Odum School of Ecology, University of Georgia, United States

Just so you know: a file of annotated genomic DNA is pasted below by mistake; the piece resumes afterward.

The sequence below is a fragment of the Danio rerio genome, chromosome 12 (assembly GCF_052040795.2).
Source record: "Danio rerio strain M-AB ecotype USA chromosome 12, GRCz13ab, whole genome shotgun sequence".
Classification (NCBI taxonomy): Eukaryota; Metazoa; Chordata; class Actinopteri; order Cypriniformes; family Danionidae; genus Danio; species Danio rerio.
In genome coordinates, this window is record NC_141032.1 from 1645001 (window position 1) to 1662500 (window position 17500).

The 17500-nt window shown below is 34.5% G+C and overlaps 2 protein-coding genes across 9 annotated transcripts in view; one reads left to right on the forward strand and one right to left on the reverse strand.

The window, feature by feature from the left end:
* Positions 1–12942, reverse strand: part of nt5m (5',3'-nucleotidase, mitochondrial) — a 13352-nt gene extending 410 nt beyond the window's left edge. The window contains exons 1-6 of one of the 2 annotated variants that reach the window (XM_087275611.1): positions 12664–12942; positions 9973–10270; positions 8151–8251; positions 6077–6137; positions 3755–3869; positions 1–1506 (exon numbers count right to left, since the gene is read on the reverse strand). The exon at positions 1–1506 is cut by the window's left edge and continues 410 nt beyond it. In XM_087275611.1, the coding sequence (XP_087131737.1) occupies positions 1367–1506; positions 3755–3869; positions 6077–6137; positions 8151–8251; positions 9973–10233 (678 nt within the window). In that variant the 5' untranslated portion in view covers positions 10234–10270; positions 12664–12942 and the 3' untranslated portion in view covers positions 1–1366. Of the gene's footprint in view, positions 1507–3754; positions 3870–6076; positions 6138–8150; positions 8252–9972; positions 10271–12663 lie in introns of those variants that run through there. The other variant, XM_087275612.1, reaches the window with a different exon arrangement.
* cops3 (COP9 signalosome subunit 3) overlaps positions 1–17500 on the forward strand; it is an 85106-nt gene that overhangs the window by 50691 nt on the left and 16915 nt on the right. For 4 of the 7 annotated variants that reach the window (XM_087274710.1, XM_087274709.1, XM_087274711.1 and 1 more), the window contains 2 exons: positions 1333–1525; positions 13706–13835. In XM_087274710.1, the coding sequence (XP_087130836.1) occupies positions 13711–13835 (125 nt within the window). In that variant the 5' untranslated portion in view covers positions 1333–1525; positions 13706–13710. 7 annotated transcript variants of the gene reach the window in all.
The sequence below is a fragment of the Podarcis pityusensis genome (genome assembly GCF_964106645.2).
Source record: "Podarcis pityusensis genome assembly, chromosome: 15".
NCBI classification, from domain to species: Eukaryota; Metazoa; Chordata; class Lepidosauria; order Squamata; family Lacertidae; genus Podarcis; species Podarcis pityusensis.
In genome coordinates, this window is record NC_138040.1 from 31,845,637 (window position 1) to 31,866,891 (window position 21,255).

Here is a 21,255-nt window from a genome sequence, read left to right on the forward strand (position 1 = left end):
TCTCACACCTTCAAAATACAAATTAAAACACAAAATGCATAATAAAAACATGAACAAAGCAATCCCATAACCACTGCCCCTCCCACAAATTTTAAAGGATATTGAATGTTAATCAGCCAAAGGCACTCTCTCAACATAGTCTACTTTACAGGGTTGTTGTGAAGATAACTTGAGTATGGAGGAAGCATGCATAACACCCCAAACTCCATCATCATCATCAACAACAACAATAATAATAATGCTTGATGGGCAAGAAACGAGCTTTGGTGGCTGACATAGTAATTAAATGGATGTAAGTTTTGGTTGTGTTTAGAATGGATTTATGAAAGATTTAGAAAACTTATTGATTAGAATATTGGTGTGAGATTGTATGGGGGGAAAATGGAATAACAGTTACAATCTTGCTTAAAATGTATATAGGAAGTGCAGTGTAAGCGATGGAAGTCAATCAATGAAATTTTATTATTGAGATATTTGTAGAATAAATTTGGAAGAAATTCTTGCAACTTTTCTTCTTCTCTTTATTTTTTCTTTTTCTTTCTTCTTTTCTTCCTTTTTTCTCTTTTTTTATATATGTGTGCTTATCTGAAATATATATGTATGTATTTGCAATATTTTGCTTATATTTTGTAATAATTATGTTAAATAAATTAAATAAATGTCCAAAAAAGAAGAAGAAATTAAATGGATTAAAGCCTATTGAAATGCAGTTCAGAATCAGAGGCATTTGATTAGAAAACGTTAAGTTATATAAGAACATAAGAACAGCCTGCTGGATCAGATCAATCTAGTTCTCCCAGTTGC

Abstract: Species invasion and redistribution, driven by climate change and other anthropogenic influences, alter global biodiversity patterns and disrupt ecosystems. As host species move, they can bring their associated parasites with them, potentially infecting resident species, or leave their parasites behind, enhancing their competitive ability in their new ranges. General rules to predict why invading hosts will retain some parasites but not others are relatively unexplored, and the potential predictors are numerous, ranging from parasite life history to host community composition. In this study, we modeled parasite retention using boosted regression trees, with a suite of 25 predictors describing parasite and host community traits. We further tested the generality of our predictions by cross-validating models on data for other hosts and invasion locations. Our results show that parasite retention is non-random and predictable across hosts and invasions. It is broadly shaped by parasite type and parasite specialism, with more specialist parasites that infect many closely related hosts more likely to be retained. This trend is pronounced across parasite types; helminths, however, show a more uniform likelihood of retention regardless of specificity. Overall, we see that most parasites are not retained (11% retained), meaning many invasive species may benefit from enemy release. However, species redistribution does have the potential to spread parasites, and this also has great relevance to understanding conservation implications of species invasions. We see that specialist parasites are most likely to co-invade with their hosts, which suggests that species closely related to the invasive hosts are most likely to be affected by parasite spillover. Thus, invasions may negatively impact resident species closely related to the invasive species through both asymmetrical competition generated by enemy release and acquisition of the invader’s retained parasites, a synergy that has received relatively little attention.